What this collection does not do - and that’s not necessarily a failing, it’s simply not its mission statement - is engage with gender as something that might develop or grow or change or be internally questioned. Only one story features a character in the process of figuring out their gender (and I did like that, although the prophecy resolved, it did not end with a Stamp of Certainty on that character’s personal journey). I know a lot of queer people, trans and otherwise, are fed up to the gills with stories about identity crisis, in which case: congrats, this book may be the book for you! I still have a hunger for stories about figuring out how to be a person in a body having nor not having gender - not necessarily coming out stories, but stories about change in oneself and change in one’s surroundings and how that interacts with one’s identity. I found myself persistently wondering what the edge cases look like the settings Mardoll describes. In the society where you can choose your name and role at puberty, what happens to someone who chooses a name because the role sort of fits, but finds it fits less and less well as they grow older? What happens to Both, or Neither, in that particular setting? 

All of this would have bothered me less if the stories had provided more innovation or surprise in their storytelling, as I noted above. As it was, the majority were predictable, and since I am not the target audience in terms of the kind of queer stories I feel validated by -  even stories squarely located on my demographic, I don’t get much out of Here Is A Bisexual Female Character Being Bisexual, In A Setting, without some kind of tension around who she is and how she does ‘being bisexual’ in that setting - I didn’t draw the validation benefits from it that others might.
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Like with every anthology, I loved some of the stories and didn't care much about others. All in all is an original take of classic fantasy stories with some great worldbuilding, and my main problem was that the rythm felt a bit off sometimes.
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The concept of this book held incredible promise it did not deliver as much as i wanted it to. The use of neopronouns and having these characters in the spotlight was great but their arcs and stories were too predictable for me to properly enjoy it. The writing was simple and reinforced the tone of the story. These stories would do well with a middle grade audience as these are essentially classic stories with a twist in characters rather than plot. For older audiences who have already read similar stories it does disappoint in that regard although it is important for those who can identify with the characters in these stories.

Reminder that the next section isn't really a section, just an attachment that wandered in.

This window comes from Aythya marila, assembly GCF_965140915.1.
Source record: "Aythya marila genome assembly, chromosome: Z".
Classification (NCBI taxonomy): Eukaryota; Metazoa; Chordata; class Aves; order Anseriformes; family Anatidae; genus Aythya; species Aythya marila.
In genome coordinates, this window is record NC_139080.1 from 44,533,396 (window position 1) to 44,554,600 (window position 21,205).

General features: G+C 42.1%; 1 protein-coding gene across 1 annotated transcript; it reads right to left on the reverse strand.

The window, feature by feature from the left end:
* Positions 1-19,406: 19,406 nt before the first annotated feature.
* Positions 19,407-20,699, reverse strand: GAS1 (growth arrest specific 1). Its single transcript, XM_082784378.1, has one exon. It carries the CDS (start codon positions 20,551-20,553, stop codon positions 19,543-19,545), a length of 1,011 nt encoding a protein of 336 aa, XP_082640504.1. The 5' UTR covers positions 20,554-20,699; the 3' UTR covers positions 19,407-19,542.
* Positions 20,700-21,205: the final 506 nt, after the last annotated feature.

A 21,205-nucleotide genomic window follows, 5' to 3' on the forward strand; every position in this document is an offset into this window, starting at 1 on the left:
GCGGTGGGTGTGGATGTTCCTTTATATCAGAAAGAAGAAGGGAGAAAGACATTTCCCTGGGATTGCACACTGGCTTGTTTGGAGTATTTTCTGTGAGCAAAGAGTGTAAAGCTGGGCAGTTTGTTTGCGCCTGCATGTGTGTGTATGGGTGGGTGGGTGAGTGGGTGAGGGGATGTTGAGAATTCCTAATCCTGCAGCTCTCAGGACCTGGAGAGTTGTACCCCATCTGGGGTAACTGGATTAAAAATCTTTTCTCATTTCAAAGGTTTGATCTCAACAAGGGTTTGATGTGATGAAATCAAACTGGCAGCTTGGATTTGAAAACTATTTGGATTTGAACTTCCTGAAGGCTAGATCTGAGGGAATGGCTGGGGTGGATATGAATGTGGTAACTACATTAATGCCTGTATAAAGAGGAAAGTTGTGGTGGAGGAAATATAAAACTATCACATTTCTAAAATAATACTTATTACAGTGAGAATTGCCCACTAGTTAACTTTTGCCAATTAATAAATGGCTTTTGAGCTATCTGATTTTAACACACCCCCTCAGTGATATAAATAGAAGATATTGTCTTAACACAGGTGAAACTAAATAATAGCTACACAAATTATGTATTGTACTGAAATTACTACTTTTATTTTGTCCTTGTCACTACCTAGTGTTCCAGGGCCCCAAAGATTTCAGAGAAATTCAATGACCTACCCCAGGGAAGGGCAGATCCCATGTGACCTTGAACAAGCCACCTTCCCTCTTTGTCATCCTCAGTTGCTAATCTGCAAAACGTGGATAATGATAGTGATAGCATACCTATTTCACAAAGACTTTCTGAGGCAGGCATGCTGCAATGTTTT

That's not to say that i hated the book. Two of the stories were extremely good and i'm hoping to see similar characters in more books.

Tangled Nets : This was the first story and one of my favorites. The pacing and revelations were well done and Wren was a good protagonist. My only criticism is that the entire witch aspect of the story was rushed into the end.

King's Favor : I feel like this would have worked far better as a novel rather than a short story. The world building aspects were nicely done and i really wanted a portion of the story from Janeida's point of view. Again the plot was too predictable for me to really like it.

His Father's Son : This was one of my least favorite to be honest. I had to force myself to get through it. Nothing about it was unique enough to act as a ho

Daughter of Kings. : Again, interesting enough characters and world building but entirely predictable.

Early to Rise : This one i really liked. It's a Sleeping Beauty retelling far better than the original. I was grinning throughout and it was enjoyable to read.

No Man Of Woman Born : While the concept was interesting the story felt very incomplete.

The Wish-Giver : This one was cute, really although the outcome was obvious.
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*I Received this book by NetGalley for an honest Review*

Before we even start can we all take a second to swoon over this cover, seriously it drew me in right away. After reading the synopsis I was very interested. I can honestly say I had never read a book anything like it, and I'm trying very hard to expand my reading horizons with new books, genres and important topics. That being said I definitely only read this book for the cover and the fact it was LGBT, I'm still new to this world and know that I need to venture into with open eyes and heart so that I can have more of a perspective and opinion about the genre.